The Verde Valley Archaeology Fair and International Archaeology Film Festival are held during Arizona Archaeology and Heritage Awareness Month on the last weekend in March. Our events have been recognized as "Signature Events" of the Arizona SciTech Festival.  These events are part of the Camp Verde's Spring Heritage, Pecan and Wine Festival  held next to our events.

Join us for two exciting days of archaeological adventures, and take a trip back in time to explore the past through hands-on activities and presentations. Experience the excitement of archaeology with dozens of hands-on activities, live presentations, and special programs.  Our Archaeology Fair is a free event that feature archaeologically themed programs and interactive activities for the whole family. Activities are created and presented by archaeologists, educators and other specialists. Click HERE for the Fair Flyer.

The Fair includes the annual American Indian Art Show with artists from Hopi, Navajoland, Zuni and several New Mexico pueblo communities.  Artists will demonstrate their medium and have their work available for sale.  The Art Show is in the Community Center with the archaeology exhibits. Application for 2015 American Indian Invitational Art Show booth space is now available by clicking HERE.  Be sure to read the Show Rules.

Saturday and Sunday, March 28-29, 2015
Camp Verde Community Center and Verde Valley Archaeology Center

Saturday - March 28

10:00 am - 4:00 pm -- Camp Verde Community Center
Archaeology exhibits and the American Indian Art Show

11:00 am Free Lecture -- Community Center Rooms 206/207
Tree Ring Research and Mediterranean Dendroarchaeology
Ela Czyzowska-Wisniewski, PhD, University of Arizona

Noon -- VVAC Learning Center
Return of the Camp Verde Meteorite

Ken Zoll, Executive Director, VVAC

1:30 pm Lecture -- Community Center Rooms 206/207

The Eagle and the Archaeologists: The Lindberghs’ 1929 Southwest Aerial Survey
Erik Berg is an award-winning historian and writer with a special interest in the early twentieth century Southwest and the impact of science and technology. In addition to contributing to several books his work has appeared in the Journal of Arizona History and Arizona Highways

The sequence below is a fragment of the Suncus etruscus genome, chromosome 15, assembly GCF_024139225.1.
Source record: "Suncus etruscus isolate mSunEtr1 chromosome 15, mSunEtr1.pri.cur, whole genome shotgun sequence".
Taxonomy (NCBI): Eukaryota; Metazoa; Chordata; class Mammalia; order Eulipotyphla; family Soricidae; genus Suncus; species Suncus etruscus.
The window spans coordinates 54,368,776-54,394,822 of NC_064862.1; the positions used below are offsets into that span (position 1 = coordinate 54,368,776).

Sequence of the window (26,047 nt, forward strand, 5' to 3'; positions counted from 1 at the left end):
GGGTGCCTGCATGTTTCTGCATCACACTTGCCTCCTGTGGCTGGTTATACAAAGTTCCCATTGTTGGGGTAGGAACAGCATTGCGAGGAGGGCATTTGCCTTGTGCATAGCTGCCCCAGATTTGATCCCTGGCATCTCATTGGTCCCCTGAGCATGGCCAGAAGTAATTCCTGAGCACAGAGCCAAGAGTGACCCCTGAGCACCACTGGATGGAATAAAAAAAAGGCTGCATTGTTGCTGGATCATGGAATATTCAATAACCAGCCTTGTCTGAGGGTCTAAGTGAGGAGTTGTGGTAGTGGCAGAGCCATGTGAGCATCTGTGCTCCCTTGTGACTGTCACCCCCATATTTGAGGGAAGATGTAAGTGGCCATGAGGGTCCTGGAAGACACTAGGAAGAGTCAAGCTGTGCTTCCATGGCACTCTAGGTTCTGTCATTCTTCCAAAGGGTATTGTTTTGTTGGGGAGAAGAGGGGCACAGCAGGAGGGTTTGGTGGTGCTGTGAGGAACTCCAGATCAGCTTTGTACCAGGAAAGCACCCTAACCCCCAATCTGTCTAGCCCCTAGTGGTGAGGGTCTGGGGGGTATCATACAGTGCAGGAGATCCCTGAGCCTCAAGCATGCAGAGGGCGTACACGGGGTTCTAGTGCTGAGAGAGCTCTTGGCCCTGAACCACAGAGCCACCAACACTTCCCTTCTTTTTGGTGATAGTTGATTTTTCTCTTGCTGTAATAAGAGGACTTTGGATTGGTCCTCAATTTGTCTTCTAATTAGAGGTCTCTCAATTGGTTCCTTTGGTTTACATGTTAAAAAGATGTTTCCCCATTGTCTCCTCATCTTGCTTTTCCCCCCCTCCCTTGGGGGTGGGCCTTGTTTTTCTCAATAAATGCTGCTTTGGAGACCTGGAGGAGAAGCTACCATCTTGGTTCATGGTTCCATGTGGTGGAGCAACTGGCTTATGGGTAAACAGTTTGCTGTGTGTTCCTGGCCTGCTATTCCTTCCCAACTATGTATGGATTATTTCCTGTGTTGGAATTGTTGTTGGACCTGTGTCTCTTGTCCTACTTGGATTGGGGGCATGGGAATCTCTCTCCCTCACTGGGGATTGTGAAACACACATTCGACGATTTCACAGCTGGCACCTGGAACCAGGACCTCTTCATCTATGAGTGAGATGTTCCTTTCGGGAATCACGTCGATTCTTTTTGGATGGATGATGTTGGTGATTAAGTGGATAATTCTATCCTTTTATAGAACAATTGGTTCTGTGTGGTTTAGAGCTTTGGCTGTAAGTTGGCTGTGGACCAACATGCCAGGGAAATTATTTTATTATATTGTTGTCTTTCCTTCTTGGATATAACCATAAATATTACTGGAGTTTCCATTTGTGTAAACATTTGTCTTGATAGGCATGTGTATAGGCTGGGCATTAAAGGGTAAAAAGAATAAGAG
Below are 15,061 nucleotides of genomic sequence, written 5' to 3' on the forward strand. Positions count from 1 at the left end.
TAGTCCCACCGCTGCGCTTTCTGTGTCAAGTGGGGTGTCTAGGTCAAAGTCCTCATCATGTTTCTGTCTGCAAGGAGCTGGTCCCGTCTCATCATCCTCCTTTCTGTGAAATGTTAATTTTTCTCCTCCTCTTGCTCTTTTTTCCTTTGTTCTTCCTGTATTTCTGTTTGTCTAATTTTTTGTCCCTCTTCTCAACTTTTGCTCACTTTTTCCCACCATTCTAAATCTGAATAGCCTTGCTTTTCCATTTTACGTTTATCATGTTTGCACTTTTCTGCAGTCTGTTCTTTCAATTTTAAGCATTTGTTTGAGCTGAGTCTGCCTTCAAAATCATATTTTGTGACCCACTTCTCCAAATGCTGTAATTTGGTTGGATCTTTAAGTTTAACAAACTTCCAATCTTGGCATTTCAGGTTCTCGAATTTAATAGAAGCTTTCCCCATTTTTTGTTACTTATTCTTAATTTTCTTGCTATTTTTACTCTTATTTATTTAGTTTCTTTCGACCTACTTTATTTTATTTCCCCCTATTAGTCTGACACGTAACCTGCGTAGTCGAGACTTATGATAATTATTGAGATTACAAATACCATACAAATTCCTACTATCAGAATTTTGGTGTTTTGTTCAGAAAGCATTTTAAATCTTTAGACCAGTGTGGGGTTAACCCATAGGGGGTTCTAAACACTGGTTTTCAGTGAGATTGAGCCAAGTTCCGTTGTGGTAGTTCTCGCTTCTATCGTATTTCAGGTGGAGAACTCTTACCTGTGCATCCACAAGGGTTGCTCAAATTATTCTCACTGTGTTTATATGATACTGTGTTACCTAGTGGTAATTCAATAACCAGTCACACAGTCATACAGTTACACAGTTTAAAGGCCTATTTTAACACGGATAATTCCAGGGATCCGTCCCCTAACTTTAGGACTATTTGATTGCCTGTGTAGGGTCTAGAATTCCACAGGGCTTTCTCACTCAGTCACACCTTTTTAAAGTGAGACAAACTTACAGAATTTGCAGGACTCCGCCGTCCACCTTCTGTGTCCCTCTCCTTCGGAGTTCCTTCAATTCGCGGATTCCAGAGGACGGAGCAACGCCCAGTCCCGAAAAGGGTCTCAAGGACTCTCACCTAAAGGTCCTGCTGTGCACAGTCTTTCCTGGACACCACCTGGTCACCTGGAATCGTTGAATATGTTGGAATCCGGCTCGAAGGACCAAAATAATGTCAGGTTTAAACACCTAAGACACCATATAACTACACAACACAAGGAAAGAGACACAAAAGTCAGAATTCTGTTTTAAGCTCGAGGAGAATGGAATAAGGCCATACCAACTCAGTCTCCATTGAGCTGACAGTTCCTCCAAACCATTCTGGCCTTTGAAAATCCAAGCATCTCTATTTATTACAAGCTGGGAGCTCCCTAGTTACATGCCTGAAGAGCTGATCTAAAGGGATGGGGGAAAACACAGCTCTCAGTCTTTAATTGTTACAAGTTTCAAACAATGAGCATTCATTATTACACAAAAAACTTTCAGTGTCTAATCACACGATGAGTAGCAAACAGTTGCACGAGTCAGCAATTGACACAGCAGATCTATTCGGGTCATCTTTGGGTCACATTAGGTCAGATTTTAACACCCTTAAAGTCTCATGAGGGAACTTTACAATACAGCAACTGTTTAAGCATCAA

Charles Lindbergh is best known for his famous 1927 flight across the Atlantic Ocean. But few realize that Lindbergh and his wife, Anne, played a brief but important role in archaeology. In 1929 they teamed up with noted archaeologist Alfred Kidder to conduct an unprecedented aerial photographic survey of Southwest prehistoric sites and geologic features including Chaco Canyon, the Grand Canyon, and Canyon de Chelly. Featuring Lindbergh’s historic photographs, this presentation describes this adventurous pioneering collaboration of aviation and archaeology.

Sunday - March 29

10:00 am - 4:00 pm -- Camp Verde Community Center
Archaeology exhibits and the American Indian Art Show

11:00 am Free Lecture -- Community Center Rooms 206/207

The Hopi Migration Project
Eric Polingyouma carries a heavy burden of responsibility. As the last of the highly respected Blue Bird clan, he is responsible for carrying on Hopi oral histories and an evolving migration story. He spent a large portion of his life examining and discovering migration paths from areas near or around Guatemala and Oaxaca, seeking shared symbolic traditions or possible Hopi clan symbols during his travels. Eric is director of the Hopi Migration Project, a program that brings the oral tradition of the Hopi to a general audience. 

1:30 pm Free Lecture -- Community Center Rooms 206/207

Set in Stone but Not in Meaning: Southwestern Indian Rock Art
Alan Dart, M.A., RPA - Al Dart has worked and volunteered in Arizona and New Mexico archaeology since 1975. He is the Executive Director of the Old Pueblo Archaeology Center, a Tucson non-profit organization 

Ancient Indian petroglyphs (symbols carved or pecked on rocks) and pictographs (rock paintings) are claimed by some to be forms of writing for which meanings are known. But are such claims supported by archaeology or by Native Americans? Dart illustrates how petroglyph and pictograph styles changed through time and over different regions of the American Southwest prehistorically and historically, and discusses how even the same rock art symbol may be interpreted differently from popular, scientific, and modern Native American perspectives.

Erik Berg and Alan Dart are sponsored by the Verde Valley Archaeology Center and the AZ Speaks program of the Arizona Humanities.

International Archaeology Film Festival

Visit the International Archaeology Film Festival page for a schedule of films.

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